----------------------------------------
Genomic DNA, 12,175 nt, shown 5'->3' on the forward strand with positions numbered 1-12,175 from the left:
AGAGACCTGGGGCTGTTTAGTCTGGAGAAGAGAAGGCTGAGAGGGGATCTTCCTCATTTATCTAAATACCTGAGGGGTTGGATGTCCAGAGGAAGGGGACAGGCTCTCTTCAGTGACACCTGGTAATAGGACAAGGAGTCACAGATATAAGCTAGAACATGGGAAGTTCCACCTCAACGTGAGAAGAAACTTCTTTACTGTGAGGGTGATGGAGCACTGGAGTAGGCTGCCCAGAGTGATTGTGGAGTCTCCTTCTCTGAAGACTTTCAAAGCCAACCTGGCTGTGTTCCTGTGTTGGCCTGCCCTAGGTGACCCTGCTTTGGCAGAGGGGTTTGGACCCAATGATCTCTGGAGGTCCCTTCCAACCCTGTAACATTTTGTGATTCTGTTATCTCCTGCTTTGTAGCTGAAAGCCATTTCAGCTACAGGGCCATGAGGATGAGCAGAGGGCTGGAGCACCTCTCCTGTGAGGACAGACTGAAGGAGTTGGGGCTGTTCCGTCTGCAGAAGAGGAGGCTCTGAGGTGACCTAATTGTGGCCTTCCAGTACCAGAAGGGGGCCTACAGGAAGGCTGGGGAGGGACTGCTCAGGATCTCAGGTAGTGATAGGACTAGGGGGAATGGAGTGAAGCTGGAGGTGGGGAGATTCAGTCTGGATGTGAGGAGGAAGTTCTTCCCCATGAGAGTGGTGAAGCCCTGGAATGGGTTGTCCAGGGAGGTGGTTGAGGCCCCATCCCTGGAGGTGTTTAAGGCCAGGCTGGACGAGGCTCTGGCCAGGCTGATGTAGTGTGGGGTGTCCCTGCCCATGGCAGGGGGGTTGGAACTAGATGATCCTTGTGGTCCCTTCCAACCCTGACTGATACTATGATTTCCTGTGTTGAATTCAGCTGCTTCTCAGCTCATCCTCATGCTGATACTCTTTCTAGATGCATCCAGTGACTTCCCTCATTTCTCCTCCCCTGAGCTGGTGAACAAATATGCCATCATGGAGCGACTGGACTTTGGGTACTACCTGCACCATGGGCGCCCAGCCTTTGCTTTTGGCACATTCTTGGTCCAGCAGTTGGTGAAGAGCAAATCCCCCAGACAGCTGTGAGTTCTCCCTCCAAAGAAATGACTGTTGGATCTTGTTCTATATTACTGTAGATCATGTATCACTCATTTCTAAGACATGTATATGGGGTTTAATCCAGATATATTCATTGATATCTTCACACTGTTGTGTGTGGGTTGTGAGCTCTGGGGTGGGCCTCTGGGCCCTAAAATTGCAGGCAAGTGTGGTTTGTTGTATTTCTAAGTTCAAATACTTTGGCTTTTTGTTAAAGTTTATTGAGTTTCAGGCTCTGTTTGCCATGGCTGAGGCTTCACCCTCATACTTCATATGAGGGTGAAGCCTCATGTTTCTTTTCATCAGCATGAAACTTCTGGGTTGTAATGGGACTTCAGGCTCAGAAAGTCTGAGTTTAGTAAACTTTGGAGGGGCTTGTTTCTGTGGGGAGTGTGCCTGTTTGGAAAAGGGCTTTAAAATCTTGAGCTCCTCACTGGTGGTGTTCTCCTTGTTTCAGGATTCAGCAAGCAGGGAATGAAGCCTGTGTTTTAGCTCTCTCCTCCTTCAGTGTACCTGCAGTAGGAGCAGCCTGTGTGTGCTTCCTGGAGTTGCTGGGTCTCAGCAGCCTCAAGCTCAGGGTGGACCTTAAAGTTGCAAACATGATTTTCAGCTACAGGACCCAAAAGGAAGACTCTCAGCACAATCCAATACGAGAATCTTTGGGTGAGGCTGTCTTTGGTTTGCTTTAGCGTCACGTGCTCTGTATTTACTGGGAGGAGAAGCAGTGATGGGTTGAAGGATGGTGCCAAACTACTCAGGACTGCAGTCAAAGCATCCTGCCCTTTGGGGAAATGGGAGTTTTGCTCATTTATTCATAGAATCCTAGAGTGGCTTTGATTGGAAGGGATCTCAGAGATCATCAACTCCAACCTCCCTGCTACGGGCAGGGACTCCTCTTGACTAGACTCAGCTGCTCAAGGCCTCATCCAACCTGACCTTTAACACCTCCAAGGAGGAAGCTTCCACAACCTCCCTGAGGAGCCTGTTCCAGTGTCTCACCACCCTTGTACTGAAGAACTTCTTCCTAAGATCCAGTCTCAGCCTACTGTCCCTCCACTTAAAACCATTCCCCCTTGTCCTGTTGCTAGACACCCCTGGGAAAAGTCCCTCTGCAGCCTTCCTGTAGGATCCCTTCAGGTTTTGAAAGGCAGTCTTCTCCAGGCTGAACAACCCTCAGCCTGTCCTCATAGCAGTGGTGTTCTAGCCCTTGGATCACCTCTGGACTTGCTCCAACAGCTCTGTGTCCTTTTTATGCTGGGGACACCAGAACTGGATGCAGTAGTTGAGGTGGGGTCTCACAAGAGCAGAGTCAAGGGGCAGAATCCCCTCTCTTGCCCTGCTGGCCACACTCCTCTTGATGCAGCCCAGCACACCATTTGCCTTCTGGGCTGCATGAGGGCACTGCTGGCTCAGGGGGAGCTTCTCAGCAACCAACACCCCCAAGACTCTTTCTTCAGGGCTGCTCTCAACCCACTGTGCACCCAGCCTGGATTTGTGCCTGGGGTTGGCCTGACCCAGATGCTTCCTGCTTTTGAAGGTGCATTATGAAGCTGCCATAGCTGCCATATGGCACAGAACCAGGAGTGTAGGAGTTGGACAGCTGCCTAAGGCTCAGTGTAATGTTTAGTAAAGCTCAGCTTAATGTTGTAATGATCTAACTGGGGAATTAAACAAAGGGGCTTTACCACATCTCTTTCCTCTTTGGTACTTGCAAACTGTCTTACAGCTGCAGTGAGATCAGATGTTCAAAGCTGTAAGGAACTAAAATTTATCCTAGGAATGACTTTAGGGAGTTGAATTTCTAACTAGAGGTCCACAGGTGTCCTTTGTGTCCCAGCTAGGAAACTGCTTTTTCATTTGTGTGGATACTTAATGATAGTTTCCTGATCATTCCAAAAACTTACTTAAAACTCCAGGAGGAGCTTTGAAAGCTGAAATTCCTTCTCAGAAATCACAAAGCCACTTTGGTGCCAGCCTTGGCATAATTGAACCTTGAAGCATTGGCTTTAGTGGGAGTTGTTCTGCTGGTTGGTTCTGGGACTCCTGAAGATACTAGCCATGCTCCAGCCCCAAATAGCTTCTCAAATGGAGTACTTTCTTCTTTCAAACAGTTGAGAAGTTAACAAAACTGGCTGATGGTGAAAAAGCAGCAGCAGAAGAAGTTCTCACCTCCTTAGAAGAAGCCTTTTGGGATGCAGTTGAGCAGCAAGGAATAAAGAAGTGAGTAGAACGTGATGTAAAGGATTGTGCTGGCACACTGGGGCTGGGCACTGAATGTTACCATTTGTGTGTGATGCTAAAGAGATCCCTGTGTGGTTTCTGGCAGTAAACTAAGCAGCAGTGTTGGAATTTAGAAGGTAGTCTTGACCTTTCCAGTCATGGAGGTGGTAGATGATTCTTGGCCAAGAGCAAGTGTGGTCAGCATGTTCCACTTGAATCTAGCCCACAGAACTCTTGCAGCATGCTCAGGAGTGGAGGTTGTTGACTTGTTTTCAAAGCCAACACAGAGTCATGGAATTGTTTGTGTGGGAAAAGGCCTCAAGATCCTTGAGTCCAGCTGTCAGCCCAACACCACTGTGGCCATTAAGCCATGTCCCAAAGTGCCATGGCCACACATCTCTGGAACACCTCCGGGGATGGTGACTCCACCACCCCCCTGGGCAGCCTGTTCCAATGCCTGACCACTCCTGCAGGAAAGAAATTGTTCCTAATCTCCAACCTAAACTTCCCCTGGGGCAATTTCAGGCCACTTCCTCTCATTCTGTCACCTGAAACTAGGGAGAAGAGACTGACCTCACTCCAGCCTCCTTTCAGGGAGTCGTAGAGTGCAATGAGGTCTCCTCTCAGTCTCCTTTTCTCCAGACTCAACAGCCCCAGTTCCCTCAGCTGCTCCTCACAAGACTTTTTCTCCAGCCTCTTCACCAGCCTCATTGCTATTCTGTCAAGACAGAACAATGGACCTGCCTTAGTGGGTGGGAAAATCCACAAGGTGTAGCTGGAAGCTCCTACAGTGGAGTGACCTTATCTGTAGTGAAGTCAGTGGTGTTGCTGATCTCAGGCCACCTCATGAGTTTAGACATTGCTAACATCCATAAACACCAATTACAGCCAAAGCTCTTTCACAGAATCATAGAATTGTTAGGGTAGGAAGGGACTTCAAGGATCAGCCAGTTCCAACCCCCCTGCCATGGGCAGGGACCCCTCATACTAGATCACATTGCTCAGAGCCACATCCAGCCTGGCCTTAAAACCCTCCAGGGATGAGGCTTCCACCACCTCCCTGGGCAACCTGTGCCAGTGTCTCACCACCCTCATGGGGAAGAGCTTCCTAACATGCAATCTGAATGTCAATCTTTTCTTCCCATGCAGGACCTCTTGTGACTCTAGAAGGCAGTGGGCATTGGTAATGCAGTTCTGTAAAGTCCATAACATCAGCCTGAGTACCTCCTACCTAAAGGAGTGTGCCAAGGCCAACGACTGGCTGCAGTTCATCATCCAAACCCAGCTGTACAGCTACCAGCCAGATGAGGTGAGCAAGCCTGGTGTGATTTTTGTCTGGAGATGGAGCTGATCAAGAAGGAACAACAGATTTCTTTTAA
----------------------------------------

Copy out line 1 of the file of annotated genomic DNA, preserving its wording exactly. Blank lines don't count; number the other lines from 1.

Genomic DNA, 12,175 nt, shown 5'->3' on the forward strand with positions numbered 1-12,175 from the left: